John Shott

John Shott
Perry Bennett / West Virginia Legislative Photography

House Bill 2966 would put together an independent panel and create the West Virginia Sentencing Commission.

It was taken up by the House Judiciary Committee Monday afternoon and is sponsored by House Speaker Tim Armstead.

Kelli Sobonya
Perry Bennett / West Virginia Legislative Photography

A bill increasing penalties for drug traffickers was largely the focus of the House floor session Friday. The bill is part of the House leadership’s plans to crack down on people selling drugs in West Virginia to curb the substance abuse epidemic.

House Bill 2648 would increase the penalties for trafficking or manufacturing a controlled substance while in the presence of a minor, making it a felony. The bill carries a penalty of a three year prison term without the ability to receive parole. 

On The Legislature Today, hundreds of pieces of legislation get introduced each legislative session and the House and Senate Judiciary Chairs see most of them. Sen. Charles Trump and Del. John Shott discuss some of those bills, including the ones they call their top priority-- those that deal with substance abuse.

Del. Shott says the House has taken the lead on those bills, which include some to increase penalties for those bringing drugs into the state as well as those selling them.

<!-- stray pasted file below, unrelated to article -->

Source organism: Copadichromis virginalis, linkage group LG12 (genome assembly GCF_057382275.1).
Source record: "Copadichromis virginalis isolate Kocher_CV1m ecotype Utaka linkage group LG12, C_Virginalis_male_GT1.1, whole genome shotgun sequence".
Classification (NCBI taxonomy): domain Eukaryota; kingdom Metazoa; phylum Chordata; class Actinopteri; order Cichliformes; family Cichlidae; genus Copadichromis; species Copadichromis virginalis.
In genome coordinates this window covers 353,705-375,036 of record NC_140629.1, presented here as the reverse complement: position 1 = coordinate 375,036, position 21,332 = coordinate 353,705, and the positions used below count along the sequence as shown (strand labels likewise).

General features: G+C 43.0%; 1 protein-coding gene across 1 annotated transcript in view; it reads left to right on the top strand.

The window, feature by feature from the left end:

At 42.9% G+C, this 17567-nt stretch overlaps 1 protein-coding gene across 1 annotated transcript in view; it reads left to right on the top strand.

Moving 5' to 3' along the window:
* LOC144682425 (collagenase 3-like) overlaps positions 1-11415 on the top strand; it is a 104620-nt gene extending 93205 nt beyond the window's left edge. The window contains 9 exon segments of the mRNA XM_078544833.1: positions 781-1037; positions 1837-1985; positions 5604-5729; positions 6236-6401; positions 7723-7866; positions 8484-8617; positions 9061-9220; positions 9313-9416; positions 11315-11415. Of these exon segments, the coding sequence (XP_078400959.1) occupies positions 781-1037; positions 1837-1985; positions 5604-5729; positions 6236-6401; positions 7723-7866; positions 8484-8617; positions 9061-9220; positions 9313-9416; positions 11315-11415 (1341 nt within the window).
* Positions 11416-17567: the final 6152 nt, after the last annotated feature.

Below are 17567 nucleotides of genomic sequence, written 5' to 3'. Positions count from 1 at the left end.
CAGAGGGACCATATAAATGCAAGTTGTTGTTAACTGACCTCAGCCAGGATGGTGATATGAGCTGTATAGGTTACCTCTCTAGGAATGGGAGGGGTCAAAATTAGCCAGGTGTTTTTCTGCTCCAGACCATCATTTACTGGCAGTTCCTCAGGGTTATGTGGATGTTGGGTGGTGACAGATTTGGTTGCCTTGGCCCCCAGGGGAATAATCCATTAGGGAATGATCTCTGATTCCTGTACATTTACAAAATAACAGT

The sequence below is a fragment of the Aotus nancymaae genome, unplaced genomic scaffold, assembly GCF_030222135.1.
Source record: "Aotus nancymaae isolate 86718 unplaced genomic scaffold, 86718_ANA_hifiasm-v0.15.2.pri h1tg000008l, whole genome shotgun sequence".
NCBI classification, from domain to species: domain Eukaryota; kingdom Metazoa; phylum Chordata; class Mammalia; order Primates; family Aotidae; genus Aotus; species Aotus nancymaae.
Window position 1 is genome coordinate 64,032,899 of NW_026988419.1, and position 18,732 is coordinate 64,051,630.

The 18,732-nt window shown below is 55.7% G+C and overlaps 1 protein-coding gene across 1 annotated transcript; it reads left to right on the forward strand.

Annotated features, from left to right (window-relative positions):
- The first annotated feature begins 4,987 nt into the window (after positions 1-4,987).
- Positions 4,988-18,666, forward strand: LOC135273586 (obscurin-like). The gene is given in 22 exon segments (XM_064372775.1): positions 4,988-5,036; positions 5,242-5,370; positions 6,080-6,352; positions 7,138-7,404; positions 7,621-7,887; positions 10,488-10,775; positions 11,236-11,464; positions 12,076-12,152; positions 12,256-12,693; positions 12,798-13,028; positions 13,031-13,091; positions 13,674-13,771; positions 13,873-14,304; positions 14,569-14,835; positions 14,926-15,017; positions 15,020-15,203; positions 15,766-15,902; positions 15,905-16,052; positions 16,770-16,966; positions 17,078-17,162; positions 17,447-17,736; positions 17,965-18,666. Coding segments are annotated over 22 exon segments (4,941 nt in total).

Sen. Trump says its an issue that plagues the entire state and lawmakers are doing their best to tackle the issue from all sides. 

Perry Bennett / West Virginia Legislative Photography

The House of Delegates voted on its first bill of the 2017 state Legislative Session Wednesday – one of many ethics bills expected to move through the chamber this year.

House Bill 2006 increases the penalties for someone who violates West Virginia’s Whistle-Blower Law.

Perry Bennett / West Virginia Legislative Photography

Leaders in West Virginia’s House of Delegates say they plan to strengthen a number of ethics laws in West Virginia this legislative session. The first piece of legislation making its way through that chamber this year is House Bill 2006, increasing penalties for violating the state’s Whistle-Blower Law.